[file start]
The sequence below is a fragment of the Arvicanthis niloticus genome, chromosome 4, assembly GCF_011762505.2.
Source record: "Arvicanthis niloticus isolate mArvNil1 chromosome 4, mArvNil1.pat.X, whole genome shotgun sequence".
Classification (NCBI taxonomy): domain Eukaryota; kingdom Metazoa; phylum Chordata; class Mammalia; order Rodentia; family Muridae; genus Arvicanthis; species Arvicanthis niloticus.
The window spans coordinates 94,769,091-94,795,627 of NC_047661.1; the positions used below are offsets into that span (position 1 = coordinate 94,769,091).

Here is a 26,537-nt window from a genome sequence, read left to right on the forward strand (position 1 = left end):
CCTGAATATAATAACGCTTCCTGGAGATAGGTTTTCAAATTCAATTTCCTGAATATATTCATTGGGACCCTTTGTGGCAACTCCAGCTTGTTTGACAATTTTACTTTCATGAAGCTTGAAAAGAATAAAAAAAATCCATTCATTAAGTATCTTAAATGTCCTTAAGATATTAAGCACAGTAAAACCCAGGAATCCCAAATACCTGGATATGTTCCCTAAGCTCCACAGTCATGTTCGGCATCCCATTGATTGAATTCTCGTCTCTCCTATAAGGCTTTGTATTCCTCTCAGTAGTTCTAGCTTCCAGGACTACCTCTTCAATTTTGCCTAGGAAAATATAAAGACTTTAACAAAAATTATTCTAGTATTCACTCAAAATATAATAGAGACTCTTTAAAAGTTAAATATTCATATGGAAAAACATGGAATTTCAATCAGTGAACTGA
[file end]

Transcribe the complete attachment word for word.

The sequence below is a fragment of the Arvicanthis niloticus genome, chromosome 4, assembly GCF_011762505.2.
Source record: "Arvicanthis niloticus isolate mArvNil1 chromosome 4, mArvNil1.pat.X, whole genome shotgun sequence".
Classification (NCBI taxonomy): domain Eukaryota; kingdom Metazoa; phylum Chordata; class Mammalia; order Rodentia; family Muridae; genus Arvicanthis; species Arvicanthis niloticus.
The window spans coordinates 94,769,091-94,795,627 of NC_047661.1; the positions used below are offsets into that span (position 1 = coordinate 94,769,091).

Here is a 26,537-nt window from a genome sequence, read left to right on the forward strand (position 1 = left end):
CCTGAATATAATAACGCTTCCTGGAGATAGGTTTTCAAATTCAATTTCCTGAATATATTCATTGGGACCCTTTGTGGCAACTCCAGCTTGTTTGACAATTTTACTTTCATGAAGCTTGAAAAGAATAAAAAAAATCCATTCATTAAGTATCTTAAATGTCCTTAAGATATTAAGCACAGTAAAACCCAGGAATCCCAAATACCTGGATATGTTCCCTAAGCTCCACAGTCATGTTCGGCATCCCATTGATTGAATTCTCGTCTCTCCTATAAGGCTTTGTATTCCTCTCAGTAGTTCTAGCTTCCAGGACTACCTCTTCAATTTTGCCTAGGAAAATATAAAGACTTTAACAAAAATTATTCTAGTATTCACTCAAAATATAATAGAGACTCTTTAAAAGTTAAATATTCATATGGAAAAACATGGAATTTCAATCAGTGAACTGA